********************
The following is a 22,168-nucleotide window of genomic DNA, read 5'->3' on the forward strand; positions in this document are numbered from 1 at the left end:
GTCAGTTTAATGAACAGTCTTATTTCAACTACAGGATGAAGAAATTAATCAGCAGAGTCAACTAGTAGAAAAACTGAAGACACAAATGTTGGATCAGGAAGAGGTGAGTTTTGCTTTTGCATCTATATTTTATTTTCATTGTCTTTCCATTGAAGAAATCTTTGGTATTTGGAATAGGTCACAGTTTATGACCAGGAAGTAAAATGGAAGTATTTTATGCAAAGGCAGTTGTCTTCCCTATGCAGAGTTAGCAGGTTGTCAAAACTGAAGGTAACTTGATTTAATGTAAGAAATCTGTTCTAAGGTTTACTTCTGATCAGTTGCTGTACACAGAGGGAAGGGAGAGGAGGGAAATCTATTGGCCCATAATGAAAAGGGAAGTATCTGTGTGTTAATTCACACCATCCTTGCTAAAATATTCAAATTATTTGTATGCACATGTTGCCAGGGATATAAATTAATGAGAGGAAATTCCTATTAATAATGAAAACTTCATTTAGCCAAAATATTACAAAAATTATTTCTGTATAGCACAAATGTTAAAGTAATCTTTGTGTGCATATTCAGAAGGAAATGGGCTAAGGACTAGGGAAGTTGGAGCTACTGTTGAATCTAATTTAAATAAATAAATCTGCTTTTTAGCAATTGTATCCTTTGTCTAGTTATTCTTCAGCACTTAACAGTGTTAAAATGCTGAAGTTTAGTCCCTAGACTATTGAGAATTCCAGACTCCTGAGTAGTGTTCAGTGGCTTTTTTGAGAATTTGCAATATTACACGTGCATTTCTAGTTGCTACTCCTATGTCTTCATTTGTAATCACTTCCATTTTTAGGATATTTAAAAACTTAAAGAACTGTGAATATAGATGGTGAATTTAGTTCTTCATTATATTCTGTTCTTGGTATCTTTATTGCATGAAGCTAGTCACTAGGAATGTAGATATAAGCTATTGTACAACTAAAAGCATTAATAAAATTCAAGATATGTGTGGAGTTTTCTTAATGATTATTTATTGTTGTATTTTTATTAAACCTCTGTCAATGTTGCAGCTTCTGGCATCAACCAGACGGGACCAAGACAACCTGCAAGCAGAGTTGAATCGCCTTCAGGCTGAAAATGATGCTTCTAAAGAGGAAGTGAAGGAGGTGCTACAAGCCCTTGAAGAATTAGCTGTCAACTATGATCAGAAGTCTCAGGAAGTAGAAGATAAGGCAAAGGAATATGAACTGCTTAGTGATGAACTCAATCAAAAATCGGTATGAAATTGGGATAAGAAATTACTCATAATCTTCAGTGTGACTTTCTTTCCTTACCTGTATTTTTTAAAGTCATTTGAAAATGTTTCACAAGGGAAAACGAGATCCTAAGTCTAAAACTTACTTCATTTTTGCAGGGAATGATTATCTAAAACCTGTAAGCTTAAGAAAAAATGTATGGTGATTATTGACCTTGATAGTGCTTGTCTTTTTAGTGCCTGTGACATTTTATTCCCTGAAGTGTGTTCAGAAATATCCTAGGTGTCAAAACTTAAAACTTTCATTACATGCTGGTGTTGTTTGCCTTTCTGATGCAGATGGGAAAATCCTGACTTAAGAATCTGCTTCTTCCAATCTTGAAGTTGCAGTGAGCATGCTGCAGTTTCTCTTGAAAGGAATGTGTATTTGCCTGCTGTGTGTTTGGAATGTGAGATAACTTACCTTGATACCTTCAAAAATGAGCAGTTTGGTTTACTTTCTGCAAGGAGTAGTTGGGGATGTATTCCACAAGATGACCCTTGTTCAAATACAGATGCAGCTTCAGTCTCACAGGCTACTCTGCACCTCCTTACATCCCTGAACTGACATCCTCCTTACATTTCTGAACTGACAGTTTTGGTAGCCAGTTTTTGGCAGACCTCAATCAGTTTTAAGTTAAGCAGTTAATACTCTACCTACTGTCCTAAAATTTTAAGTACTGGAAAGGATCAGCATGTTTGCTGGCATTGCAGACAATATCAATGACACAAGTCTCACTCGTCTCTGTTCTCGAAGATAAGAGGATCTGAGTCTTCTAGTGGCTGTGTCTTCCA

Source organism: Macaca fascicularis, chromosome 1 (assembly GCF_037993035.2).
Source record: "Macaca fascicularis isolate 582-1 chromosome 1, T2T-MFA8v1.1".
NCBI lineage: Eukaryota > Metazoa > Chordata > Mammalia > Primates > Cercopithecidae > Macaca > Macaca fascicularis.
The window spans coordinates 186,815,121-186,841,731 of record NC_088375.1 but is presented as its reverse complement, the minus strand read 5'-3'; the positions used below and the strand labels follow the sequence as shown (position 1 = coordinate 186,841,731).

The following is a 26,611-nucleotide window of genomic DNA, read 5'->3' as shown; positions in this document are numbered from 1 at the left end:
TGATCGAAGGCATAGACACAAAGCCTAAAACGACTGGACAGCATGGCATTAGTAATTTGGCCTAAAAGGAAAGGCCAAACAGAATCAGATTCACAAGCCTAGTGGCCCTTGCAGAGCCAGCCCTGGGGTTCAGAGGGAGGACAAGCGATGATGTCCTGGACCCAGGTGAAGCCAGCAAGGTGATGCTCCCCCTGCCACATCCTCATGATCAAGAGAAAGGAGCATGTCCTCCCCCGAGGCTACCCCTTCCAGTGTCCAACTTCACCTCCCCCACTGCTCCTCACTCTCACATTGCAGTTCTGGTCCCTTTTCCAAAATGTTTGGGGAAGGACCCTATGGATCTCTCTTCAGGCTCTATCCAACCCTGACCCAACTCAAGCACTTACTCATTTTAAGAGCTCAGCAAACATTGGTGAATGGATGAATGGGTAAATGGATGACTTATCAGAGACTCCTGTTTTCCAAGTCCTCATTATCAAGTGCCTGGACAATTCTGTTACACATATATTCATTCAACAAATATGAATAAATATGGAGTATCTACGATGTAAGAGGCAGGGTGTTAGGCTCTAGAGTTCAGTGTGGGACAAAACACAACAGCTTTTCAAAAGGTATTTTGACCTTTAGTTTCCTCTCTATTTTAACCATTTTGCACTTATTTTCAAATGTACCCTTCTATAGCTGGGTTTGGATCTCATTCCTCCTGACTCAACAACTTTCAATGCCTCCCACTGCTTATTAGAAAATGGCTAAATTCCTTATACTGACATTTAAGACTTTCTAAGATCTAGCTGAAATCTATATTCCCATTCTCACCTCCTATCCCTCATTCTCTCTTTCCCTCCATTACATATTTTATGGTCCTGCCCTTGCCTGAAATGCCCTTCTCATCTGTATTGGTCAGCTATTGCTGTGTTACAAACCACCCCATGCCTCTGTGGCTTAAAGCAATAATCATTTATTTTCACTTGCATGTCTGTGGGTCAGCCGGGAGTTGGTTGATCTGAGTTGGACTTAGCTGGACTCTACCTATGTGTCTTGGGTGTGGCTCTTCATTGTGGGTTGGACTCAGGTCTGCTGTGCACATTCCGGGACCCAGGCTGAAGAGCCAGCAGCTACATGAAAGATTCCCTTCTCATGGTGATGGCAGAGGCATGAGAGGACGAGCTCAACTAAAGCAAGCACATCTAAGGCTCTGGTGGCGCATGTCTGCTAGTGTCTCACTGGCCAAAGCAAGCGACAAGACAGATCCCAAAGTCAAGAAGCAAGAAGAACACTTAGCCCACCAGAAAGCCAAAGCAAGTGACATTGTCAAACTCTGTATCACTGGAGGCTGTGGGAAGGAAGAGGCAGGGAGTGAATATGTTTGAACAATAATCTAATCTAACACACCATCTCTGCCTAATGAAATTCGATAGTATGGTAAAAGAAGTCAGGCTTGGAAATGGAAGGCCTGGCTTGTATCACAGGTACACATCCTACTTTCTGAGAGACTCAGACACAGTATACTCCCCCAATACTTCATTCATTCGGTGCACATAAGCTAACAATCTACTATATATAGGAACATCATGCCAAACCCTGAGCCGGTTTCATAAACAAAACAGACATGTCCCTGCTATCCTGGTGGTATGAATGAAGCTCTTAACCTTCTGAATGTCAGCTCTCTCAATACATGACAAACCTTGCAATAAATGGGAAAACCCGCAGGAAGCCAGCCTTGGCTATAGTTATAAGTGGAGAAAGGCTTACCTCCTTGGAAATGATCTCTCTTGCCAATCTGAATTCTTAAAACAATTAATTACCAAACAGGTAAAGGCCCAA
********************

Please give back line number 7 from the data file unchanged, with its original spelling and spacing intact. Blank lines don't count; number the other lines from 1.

The following is a 26,611-nucleotide window of genomic DNA, read 5'->3' as shown; positions in this document are numbered from 1 at the left end: